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A Response from Philosophy to Quantum Gravity

Letter to Carlo Rovelli, Director, Quantum Gravity Group
Centre de Physique Théorique (CPT), Aix-Marseille University
Author, Reality Is Not What It Seems: The Journey to Quantum Gravity (2017)

Re: Appeal from theoretical physics to philosophy for help understanding the meaning of quantum gravity

The approach to the task of physics presented in Reality Is Not What It Seems strikes me as reasonable. This in contrast to the approach propounded by Stephen Hawking, because you acknowledge the limits of experimental science and allow a role for philosophy while he, notoriously, did not. For him, “Philosophy is dead.” For you, it becomes essential.

The occasion to express my thanks and admiration has finally arrived. Today, I submitted a letter to the Mind / Brain Editor of Scientific American commenting on an article by a neuroscientist, Christof Koch. The article, “Tales of the Dying Brain,” prompted my letter because it adheres to the article of faith in sensory perception that has rooted science in subjectivity and irrationality from its very beginning, and I believe the time has come, with your appeal to philosophy, to place it on firmer logical ground.

My letter cites yours and Adam Becker’s recent book, What Is Real? The Unfinished Quest for Meaning in Quantum Physics. Both authors, troubled and confused as Einstein was by matter that doesn’t respect science’s article of faith, appear to believe that a road still lies ahead for traditional physics. You, in particular, breezed by Schroedinger’s observation that science by sensory perception is circular reasoning without reflecting on it, nor did you credit Parmenides and his School of Reason with common sense.

Yet both sources should be taken as prominent red flags for science, for I believe they point in the direction of the “philosophy” that can make sense of quantum gravity. That is, if the “other reality” that I allude to in my letter to Scientific American is understood for what I’ve implied that it is: one of two competing realities, only one of which can be real. Science has been insisting that the incorrect one is real -- matter rather than mind, -- not in service to the truth but in service to its own institutional purposes.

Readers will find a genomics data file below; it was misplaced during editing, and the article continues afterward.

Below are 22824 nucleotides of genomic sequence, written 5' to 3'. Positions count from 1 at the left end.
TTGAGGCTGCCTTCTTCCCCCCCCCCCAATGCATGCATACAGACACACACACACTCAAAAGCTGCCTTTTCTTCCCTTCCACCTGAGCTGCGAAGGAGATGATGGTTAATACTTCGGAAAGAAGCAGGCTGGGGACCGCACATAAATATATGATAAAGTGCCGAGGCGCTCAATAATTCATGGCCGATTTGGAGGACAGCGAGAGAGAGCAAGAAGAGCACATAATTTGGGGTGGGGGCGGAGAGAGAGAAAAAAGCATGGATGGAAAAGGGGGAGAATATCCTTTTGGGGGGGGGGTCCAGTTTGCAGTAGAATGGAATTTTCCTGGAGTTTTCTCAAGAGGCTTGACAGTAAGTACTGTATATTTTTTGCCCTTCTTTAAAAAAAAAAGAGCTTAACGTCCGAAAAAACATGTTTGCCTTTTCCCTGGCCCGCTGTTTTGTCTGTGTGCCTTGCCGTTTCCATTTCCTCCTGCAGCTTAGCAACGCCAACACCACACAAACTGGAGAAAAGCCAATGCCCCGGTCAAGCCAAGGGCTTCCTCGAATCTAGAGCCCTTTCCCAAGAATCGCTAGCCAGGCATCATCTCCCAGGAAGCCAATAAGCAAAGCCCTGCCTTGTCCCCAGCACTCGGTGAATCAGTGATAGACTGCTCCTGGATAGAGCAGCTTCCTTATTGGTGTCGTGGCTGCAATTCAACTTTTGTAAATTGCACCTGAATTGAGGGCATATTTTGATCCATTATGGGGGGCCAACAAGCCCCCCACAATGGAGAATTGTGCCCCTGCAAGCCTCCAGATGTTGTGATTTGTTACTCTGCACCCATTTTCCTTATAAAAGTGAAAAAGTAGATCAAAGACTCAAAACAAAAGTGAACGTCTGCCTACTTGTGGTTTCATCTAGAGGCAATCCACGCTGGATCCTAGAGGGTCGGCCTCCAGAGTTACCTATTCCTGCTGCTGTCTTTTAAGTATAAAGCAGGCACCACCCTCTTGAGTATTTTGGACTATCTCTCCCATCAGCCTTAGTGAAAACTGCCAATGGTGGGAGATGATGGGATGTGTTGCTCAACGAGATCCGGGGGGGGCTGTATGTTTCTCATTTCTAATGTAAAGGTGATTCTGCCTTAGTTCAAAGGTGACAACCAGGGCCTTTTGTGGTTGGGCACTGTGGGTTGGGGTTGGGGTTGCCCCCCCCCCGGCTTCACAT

Hawking was unapologetic in championing his profession and made his own and his profession’s bias very clear. It was his, and yours and Becker’s prerogative, to do so. But it comes at a cost. The cost is continuing to lead human understanding down the wrong road, to incorrect conclusions devoid of meaning and purpose. Add to this the cost of not leading human understanding toward correct conclusions that awaken us to meaning and purpose.

Weaning science off rigid dependence on sensory perception must be a paradigm shift too far or it would have happened over a century ago. I do not make light of yours or science’s institutional self-interests. But more than Professor Koch’s article, it is the state of our world that says it’s time for change, and what must change is our thinking. What must change is for theorists in every field, like yourself, to state the obvious: that humanity is succumbing not only to mass irrationality but also to mass extinction, that it’s flawed reasoning that got us here, and we must shift to a new paradigm of thinking before it’s too late.

My letter to Scientific American alludes to attributes of mind -- “intuition” and “reason beyond appearances” – that can access the objectivity this new paradigm will need. They deserve an explanation, and, hopefully, they will get it in the book I’m preparing for publication, tentatively titled The Story of the Child. I have criticized science for overplaying the story of matter when it’s the story of mind that can explain what it’s all about. My book is an attempt, from one individual’s perspective, to explain what it means to “tell the story of mind.”

With integrity, honesty, and humanity, you are no doubt making great progress in your work. I would be honored if my letter to Scientific American, posted on my website, and my book were any help. Quantum gravity has called for help from philosophy, and I am pleased to humbly offer one response.

David C. Harrison
May 31, 2020

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